Going back to work presents all sorts of challenges for working breastfeeding moms (and all working moms regardless of how baby is fed). One of the hardest challenges can be low breast milk production. You may have experienced no issues with breast milk supply while on maternity leave, but the stress and challenges of juggling work, childcare, family, pumping, housework, sleep deprivation, and life in general may lead to a dip in the amount of milk you are able to pump. Read on for 11 proven ways to increase breast milk supply–some of them have even been used for centuries!
A decrease in breast milk supply can be caused for various incidental reasons: stress, not eating enough, work stress, not drinking enough, family stress, being away from baby, etc. Also keep in mind that a breast pump is not as efficient as removing milk as your baby. Your baby is much better at emptying your breast than a mechanical pump. The best way to increase breast milk supply is to simply nurse more. However, if you are a working mom and away from your baby for an extended period during the day or night, there are other tricks you can try to increase breast milk supply:
Before we move into the steps you can take to increase breast milk supply, make sure you are collecting every single drop of breast milk you produce. Using a silicone pump, or Hakaa, whenever you are nursing your baby will allow you to collect milk without any extra work. Simply place the Hakaa on the opposite breast that you are feeding on and let it collect milk that you can then store away for later. The Hakaa works by suctioning on to your breast and collecting milk when you letdown. It functions similar to a manual pump (though not as strong), so it will stimulate your breasts to produce more milk. With regular use, you will notice an increase in the amount of breast milk you are producing. Try using it every time you nurse your baby.
2. Milk Saver
If using a Hakaa does not appeal to you or if you nurse baby on both breasts in a normal nursing session and are worried about the Hakaa suctioning too much milk, try using a Milkies Milk-Saver. The Milkies Milk-Saver simply sits in your bra and collects any milk that you leak while you nurse. This is a more passive approach to collecting extra milk. If you find that you do not leak much milk, the Hakaa may be the better option. If you leak more than a water hose, then the Milkies Milk-Saver is your best bet.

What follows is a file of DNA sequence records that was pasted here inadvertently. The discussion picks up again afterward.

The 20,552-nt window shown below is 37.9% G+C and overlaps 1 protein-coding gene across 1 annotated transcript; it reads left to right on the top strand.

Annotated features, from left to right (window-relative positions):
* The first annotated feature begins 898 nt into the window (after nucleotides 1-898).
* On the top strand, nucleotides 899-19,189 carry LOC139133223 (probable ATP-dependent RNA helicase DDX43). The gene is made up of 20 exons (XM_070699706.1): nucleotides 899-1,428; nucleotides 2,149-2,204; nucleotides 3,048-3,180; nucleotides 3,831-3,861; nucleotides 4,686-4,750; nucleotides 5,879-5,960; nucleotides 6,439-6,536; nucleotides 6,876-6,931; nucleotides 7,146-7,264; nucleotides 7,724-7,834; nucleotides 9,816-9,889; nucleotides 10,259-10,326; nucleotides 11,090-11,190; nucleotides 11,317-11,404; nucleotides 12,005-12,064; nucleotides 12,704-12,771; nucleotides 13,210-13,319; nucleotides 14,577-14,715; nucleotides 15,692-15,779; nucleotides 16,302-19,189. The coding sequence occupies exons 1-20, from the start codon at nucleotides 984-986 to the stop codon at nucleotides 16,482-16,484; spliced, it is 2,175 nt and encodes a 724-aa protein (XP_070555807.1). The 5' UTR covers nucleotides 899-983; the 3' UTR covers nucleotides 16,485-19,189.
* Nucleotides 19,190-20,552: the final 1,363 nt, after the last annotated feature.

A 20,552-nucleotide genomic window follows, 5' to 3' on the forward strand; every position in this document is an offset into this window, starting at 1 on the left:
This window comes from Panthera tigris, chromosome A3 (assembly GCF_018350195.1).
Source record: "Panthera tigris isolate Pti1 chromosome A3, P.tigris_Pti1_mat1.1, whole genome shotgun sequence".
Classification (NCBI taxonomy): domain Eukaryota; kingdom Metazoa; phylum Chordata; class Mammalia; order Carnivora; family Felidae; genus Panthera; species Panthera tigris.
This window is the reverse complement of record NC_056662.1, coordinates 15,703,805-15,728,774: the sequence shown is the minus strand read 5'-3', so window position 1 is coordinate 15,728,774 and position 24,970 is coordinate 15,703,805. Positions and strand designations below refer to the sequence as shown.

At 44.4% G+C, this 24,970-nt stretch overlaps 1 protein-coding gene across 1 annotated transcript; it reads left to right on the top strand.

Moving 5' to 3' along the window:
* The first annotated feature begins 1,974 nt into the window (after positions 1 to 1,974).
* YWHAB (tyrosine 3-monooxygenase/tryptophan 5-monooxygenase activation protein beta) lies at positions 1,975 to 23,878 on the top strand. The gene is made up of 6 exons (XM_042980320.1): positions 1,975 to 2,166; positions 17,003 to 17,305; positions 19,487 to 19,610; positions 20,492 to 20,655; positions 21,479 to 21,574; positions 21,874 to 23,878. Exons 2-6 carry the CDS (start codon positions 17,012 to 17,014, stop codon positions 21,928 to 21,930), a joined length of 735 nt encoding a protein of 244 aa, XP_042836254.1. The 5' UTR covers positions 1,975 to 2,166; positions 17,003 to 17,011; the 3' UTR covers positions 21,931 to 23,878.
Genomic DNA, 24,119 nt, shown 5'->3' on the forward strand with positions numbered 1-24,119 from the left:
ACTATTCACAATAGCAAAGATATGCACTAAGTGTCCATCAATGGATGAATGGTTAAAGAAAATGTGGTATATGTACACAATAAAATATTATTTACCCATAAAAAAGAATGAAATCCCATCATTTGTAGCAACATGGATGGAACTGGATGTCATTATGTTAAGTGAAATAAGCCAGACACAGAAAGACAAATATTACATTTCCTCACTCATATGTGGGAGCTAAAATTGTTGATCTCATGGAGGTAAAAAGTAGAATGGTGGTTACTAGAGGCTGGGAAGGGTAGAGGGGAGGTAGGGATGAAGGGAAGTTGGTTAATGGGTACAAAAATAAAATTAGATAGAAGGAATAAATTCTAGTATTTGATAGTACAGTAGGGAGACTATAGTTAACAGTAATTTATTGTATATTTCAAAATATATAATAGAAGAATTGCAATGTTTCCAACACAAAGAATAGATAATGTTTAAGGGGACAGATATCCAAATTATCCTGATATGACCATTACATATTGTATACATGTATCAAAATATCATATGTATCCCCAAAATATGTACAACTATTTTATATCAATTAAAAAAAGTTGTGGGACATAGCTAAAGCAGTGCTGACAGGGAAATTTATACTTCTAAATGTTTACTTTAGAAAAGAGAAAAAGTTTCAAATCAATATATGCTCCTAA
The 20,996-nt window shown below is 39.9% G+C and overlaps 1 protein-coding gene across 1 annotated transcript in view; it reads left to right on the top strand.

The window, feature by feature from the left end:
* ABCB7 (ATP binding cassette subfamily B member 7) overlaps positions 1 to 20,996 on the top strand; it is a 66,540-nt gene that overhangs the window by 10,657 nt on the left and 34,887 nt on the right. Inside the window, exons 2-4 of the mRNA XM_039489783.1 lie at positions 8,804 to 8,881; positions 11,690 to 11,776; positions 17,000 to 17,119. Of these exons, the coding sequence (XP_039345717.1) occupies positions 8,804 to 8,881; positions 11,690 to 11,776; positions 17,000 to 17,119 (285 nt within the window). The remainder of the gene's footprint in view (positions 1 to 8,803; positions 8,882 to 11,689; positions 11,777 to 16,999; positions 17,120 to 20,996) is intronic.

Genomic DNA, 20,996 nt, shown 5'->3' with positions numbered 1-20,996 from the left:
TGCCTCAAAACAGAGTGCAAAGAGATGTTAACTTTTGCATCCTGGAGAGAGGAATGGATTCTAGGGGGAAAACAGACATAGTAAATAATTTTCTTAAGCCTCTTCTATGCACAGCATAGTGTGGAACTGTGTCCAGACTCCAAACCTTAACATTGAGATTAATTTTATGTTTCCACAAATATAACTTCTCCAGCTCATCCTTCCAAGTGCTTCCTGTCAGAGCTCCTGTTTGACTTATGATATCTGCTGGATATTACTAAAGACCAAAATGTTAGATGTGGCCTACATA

As an aside, if your breasts only leak or spray milk like Old Faithful at night, you may be wondering if you could use the Milk-Saver. Unfortunately, you would spill precious milk all of over yourself as the Milk-Saver has an open top. It is best to use sitting up. There is not a good option on the market just yet for collecting breast milk you leak at night. Manufacturers of breastfeeding supplies, take note and help us leaky mothas out.
3. Power pumping to increase breast milk supply
Your body produces breast milk by supply and demand. The more your baby or pump demands milk, the more breast milk your body will supply. Remember back to the magical and exhausting newborn days when your baby would cluster feed? It was important for their little bodies, but it was just as important for your body as it helped to regulate your milk supply. Following this supply-and-demand/cluster feeding paradigm, you can increase breast milk supply by demanding more milk of your body using your pump in a quick amount of time.
Check out the process in the graphic below. Perform the power pumping process at the same time of day, for at least 2-3 days to see an increase in breast milk supply. It may take your body a few days to begin producing more milk. Do not get discouraged if it takes 5 or more days to see an increase in supply.